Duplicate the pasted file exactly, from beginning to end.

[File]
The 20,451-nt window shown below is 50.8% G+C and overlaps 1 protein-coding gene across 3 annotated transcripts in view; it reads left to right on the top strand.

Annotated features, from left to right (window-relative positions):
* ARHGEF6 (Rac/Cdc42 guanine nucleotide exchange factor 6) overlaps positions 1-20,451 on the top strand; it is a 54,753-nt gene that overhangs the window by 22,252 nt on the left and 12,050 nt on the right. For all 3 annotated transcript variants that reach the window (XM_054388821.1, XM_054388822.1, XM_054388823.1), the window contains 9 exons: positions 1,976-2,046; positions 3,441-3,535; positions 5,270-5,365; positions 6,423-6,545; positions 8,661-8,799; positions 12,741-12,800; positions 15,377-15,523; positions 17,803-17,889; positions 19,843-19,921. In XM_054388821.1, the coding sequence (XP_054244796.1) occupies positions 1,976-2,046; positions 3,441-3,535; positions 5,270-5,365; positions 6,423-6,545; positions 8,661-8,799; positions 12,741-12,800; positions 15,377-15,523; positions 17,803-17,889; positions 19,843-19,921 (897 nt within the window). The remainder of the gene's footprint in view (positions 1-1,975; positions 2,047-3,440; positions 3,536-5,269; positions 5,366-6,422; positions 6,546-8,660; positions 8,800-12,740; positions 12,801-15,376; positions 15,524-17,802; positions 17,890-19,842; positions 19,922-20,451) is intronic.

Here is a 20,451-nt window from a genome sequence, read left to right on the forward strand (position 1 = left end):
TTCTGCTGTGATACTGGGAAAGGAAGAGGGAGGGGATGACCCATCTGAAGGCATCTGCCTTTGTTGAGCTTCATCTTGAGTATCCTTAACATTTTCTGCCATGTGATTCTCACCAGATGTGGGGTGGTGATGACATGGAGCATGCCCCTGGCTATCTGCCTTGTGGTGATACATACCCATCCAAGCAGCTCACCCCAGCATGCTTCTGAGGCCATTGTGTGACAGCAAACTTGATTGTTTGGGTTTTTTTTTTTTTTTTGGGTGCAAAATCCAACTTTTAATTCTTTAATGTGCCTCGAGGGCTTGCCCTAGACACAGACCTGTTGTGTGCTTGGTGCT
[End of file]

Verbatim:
The 20,451-nt window shown below is 50.8% G+C and overlaps 1 protein-coding gene across 3 annotated transcripts in view; it reads left to right on the top strand.

Annotated features, from left to right (window-relative positions):
* ARHGEF6 (Rac/Cdc42 guanine nucleotide exchange factor 6) overlaps positions 1-20,451 on the top strand; it is a 54,753-nt gene that overhangs the window by 22,252 nt on the left and 12,050 nt on the right. For all 3 annotated transcript variants that reach the window (XM_054388821.1, XM_054388822.1, XM_054388823.1), the window contains 9 exons: positions 1,976-2,046; positions 3,441-3,535; positions 5,270-5,365; positions 6,423-6,545; positions 8,661-8,799; positions 12,741-12,800; positions 15,377-15,523; positions 17,803-17,889; positions 19,843-19,921. In XM_054388821.1, the coding sequence (XP_054244796.1) occupies positions 1,976-2,046; positions 3,441-3,535; positions 5,270-5,365; positions 6,423-6,545; positions 8,661-8,799; positions 12,741-12,800; positions 15,377-15,523; positions 17,803-17,889; positions 19,843-19,921 (897 nt within the window). The remainder of the gene's footprint in view (positions 1-1,975; positions 2,047-3,440; positions 3,536-5,269; positions 5,366-6,422; positions 6,546-8,660; positions 8,800-12,740; positions 12,801-15,376; positions 15,524-17,802; positions 17,890-19,842; positions 19,922-20,451) is intronic.

Here is a 20,451-nt window from a genome sequence, read left to right on the forward strand (position 1 = left end):
TTCTGCTGTGATACTGGGAAAGGAAGAGGGAGGGGATGACCCATCTGAAGGCATCTGCCTTTGTTGAGCTTCATCTTGAGTATCCTTAACATTTTCTGCCATGTGATTCTCACCAGATGTGGGGTGGTGATGACATGGAGCATGCCCCTGGCTATCTGCCTTGTGGTGATACATACCCATCCAAGCAGCTCACCCCAGCATGCTTCTGAGGCCATTGTGTGACAGCAAACTTGATTGTTTGGGTTTTTTTTTTTTTTTTGGGTGCAAAATCCAACTTTTAATTCTTTAATGTGCCTCGAGGGCTTGCCCTAGACACAGACCTGTTGTGTGCTTGGTGCT